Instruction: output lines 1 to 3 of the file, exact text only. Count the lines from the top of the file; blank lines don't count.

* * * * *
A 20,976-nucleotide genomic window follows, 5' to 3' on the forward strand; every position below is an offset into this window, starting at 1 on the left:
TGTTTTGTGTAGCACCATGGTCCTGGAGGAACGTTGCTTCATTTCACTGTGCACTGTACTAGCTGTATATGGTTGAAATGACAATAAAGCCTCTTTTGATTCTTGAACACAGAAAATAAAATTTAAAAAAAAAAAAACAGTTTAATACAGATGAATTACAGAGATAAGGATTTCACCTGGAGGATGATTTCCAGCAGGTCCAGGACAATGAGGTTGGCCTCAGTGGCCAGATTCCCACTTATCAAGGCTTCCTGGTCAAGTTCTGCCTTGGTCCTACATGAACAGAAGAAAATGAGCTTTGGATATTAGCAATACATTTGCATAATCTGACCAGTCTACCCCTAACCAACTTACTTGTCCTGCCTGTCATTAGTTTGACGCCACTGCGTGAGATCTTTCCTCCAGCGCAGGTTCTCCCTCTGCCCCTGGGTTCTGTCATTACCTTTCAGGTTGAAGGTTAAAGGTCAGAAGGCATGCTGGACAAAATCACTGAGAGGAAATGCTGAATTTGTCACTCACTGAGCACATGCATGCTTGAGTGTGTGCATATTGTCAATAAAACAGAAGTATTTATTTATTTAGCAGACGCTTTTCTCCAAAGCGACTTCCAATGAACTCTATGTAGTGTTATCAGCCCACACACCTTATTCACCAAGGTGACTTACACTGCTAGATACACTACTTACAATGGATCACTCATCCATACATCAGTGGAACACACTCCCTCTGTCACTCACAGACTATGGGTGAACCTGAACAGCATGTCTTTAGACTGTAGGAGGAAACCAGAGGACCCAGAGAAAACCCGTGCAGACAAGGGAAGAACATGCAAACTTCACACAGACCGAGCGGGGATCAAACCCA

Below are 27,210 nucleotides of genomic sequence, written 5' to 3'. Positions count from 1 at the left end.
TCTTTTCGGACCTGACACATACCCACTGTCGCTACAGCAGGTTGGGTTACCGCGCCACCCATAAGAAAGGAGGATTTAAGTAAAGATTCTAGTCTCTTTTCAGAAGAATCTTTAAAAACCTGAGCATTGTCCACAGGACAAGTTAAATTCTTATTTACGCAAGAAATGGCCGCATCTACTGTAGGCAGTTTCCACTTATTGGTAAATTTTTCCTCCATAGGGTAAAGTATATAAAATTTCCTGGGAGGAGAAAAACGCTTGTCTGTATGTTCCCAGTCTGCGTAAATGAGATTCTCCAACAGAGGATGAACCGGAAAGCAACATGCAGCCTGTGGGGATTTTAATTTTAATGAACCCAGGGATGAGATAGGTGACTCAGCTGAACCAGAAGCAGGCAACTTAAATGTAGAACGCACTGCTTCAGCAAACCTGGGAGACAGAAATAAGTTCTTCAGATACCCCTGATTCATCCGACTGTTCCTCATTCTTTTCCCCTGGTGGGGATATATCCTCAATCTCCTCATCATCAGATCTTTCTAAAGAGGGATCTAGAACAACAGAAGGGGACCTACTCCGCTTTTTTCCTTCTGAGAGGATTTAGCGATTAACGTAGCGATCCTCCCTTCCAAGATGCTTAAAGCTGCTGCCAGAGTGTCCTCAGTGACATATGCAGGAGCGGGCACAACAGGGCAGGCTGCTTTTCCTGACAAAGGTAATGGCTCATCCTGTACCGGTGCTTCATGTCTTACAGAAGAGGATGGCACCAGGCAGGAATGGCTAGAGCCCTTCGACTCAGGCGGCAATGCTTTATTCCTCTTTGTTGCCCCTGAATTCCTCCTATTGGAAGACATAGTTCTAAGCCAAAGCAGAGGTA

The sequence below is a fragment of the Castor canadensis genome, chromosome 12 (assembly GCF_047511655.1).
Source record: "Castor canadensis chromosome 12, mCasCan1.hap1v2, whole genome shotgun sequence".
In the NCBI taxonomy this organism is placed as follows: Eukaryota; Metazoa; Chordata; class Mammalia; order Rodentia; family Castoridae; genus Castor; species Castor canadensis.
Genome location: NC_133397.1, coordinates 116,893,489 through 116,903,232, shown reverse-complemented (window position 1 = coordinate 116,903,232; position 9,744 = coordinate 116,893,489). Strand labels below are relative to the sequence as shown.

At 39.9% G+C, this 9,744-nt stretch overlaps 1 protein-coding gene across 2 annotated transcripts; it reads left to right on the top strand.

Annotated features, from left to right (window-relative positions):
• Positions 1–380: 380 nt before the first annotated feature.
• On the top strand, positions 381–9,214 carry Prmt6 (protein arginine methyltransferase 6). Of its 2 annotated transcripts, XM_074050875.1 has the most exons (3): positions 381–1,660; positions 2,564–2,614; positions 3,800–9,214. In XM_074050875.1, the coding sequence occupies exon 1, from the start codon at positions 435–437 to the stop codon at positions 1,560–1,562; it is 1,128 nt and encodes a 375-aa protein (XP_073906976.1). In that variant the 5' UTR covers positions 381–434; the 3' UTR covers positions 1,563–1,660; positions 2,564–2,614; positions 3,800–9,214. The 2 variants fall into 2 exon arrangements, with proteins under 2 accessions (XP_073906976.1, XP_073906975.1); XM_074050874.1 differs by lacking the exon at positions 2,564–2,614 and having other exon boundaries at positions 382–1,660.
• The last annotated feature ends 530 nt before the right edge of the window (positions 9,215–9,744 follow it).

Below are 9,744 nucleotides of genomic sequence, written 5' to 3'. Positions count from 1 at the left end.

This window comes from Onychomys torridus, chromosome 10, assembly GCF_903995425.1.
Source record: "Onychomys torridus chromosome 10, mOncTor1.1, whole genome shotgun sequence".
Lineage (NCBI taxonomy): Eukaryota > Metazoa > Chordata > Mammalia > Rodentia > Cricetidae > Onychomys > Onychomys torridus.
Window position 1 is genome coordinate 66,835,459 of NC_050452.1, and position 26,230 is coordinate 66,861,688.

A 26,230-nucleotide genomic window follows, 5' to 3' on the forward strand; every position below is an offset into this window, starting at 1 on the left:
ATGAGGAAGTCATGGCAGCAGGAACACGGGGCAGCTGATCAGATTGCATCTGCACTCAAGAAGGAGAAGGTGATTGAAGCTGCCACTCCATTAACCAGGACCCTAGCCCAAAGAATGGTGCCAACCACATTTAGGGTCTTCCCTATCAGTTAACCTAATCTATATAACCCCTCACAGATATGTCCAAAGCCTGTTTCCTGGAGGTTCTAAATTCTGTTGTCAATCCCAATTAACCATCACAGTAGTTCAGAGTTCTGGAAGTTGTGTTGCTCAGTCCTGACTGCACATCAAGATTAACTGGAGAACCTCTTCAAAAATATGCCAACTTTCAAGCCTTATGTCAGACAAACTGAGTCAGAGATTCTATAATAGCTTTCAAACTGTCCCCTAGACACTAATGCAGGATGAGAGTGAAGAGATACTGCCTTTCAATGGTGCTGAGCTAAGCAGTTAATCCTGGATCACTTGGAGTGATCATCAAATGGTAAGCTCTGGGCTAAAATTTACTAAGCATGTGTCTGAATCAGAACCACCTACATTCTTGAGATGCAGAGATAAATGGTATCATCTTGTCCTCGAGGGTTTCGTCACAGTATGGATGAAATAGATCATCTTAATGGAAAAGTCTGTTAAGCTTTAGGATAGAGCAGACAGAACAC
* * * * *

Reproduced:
A 20,976-nucleotide genomic window follows, 5' to 3' on the forward strand; every position below is an offset into this window, starting at 1 on the left:
TGTTTTGTGTAGCACCATGGTCCTGGAGGAACGTTGCTTCATTTCACTGTGCACTGTACTAGCTGTATATGGTTGAAATGACAATAAAGCCTCTTTTGATTCTTGAACACAGAAAATAAAATTTAAAAAAAAAAAAACAGTTTAATACAGATGAATTACAGAGATAAGGATTTCACCTGGAGGATGATTTCCAGCAGGTCCAGGACAATGAGGTTGGCCTCAGTGGCCAGATTCCCACTTATCAAGGCTTCCTGGTCAAGTTCTGCCTTGGTCCTACATGAACAGAAGAAAATGAGCTTTGGATATTAGCAATACATTTGCATAATCTGACCAGTCTACCCCTAACCAACTTACTTGTCCTGCCTGTCATTAGTTTGACGCCACTGCGTGAGATCTTTCCTCCAGCGCAGGTTCTCCCTCTGCCCCTGGGTTCTGTCATTACCTTTCAGGTTGAAGGTTAAAGGTCAGAAGGCATGCTGGACAAAATCACTGAGAGGAAATGCTGAATTTGTCACTCACTGAGCACATGCATGCTTGAGTGTGTGCATATTGTCAATAAAACAGAAGTATTTATTTATTTAGCAGACGCTTTTCTCCAAAGCGACTTCCAATGAACTCTATGTAGTGTTATCAGCCCACACACCTTATTCACCAAGGTGACTTACACTGCTAGATACACTACTTACAATGGATCACTCATCCATACATCAGTGGAACACACTCCCTCTGTCACTCACAGACTATGGGTGAACCTGAACAGCATGTCTTTAGACTGTAGGAGGAAACCAGAGGACCCAGAGAAAACCCGTGCAGACAAGGGAAGAACATGCAAACTTCACACAGACCGAGCGGGGATCAAACCCA

Below are 27,210 nucleotides of genomic sequence, written 5' to 3'. Positions count from 1 at the left end.